Fingernails are made of keratin, carbon, nitrogen, and sulfur.
More Info: The primary component of human fingernails is the protein keratin. Secondarily, the cutaneous tips contain carbon, nitrogen and sulfur.
A study conducted by researchers at the University of Kiel and the University of Mainz, Germany found that female fingernails contain more sulfur and less nitrogen than those of their male counterparts. In both genders, with age, the proportional amount of carbon in fingernail increases.
New Drug and Alcohol Test
The composition of human fingernails can also reveal the recent eating and drinking history of an individual. A new test called the NailState and HairState EtG analyzes nail (or hair) samples to measure the amount of ethyl glucuronide that is present. The substance is a natural byproduct the metabolic breaking down of alcohol.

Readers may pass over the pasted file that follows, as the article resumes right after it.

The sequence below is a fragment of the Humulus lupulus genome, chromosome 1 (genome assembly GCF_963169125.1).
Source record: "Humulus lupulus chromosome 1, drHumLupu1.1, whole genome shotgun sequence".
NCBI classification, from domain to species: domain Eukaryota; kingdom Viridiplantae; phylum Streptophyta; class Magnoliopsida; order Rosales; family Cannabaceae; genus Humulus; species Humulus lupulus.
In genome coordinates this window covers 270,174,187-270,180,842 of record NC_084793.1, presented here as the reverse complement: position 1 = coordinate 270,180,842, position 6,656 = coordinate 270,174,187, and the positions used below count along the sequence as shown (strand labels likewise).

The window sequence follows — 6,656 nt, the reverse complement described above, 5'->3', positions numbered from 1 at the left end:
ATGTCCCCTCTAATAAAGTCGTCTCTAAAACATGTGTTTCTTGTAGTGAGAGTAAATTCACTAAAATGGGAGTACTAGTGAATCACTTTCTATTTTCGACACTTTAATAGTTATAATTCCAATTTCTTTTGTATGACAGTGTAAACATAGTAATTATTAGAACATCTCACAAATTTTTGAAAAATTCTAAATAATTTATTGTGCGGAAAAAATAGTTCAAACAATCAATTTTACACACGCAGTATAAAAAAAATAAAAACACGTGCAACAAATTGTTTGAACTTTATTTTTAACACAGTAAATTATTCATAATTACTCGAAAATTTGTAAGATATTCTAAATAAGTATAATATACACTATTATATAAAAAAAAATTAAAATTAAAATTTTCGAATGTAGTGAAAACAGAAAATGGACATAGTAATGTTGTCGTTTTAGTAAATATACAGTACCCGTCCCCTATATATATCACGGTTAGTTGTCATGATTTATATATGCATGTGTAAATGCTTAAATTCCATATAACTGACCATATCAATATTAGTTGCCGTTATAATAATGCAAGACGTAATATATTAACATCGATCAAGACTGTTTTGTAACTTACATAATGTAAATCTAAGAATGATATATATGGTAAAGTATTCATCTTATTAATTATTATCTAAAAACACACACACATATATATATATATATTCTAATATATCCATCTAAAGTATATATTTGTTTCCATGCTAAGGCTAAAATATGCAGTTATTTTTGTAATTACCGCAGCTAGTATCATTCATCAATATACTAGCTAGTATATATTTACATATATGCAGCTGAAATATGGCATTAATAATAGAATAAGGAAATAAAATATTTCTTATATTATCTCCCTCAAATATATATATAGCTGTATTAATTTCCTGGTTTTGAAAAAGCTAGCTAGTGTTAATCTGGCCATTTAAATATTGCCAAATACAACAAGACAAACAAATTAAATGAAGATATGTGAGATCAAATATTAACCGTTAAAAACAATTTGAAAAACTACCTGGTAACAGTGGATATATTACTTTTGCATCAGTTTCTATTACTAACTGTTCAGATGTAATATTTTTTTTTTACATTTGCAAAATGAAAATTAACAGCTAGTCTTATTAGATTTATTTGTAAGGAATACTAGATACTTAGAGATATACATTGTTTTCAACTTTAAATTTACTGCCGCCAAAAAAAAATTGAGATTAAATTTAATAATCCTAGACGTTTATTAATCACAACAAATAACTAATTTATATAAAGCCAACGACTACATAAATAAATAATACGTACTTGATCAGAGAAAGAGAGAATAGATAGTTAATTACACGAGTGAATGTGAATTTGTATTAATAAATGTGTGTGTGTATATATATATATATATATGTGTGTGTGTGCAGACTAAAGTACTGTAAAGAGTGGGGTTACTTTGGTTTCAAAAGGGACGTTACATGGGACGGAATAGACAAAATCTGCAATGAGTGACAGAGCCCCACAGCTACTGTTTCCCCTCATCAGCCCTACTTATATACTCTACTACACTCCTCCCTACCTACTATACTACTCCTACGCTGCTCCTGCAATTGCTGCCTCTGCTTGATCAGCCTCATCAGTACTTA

The U.S. Drug Testing Laboratories (USDTL) sampled 600 students and found that the correlation between this nail-hair measurement and the actual number of drinks consumed over 90 days was extremely accurate. The test was developed to help medical practitioners make informed diagnoses about how alcohol consumption may contribute to specific ailments and conditions.
An interesting sideline of the testing was that nail sampling was more reliable, and gender-independent, that hair testing. Researchers found that the large amount of hair styling products used by women tainted their ability to make as accurate a determination from female hair samples as they were able to from women's nails.
German Court Case
In January 2010, a court in Cologne, Germany made a ruling pertaining, among other things, to fingernails. A North Rhine-Westphalia Labor Court was responding to complaints by workers with a federal airport security contractor that their employer was demanding certain personal grooming standards.
In its ruling, the court determined that it was not unreasonable for the employer to require that worker fingernails be no longer than half a centimeter. However, the judgment decreed that the company could no longer order the kind of nail polish that female employees were allowed to display on their fingers.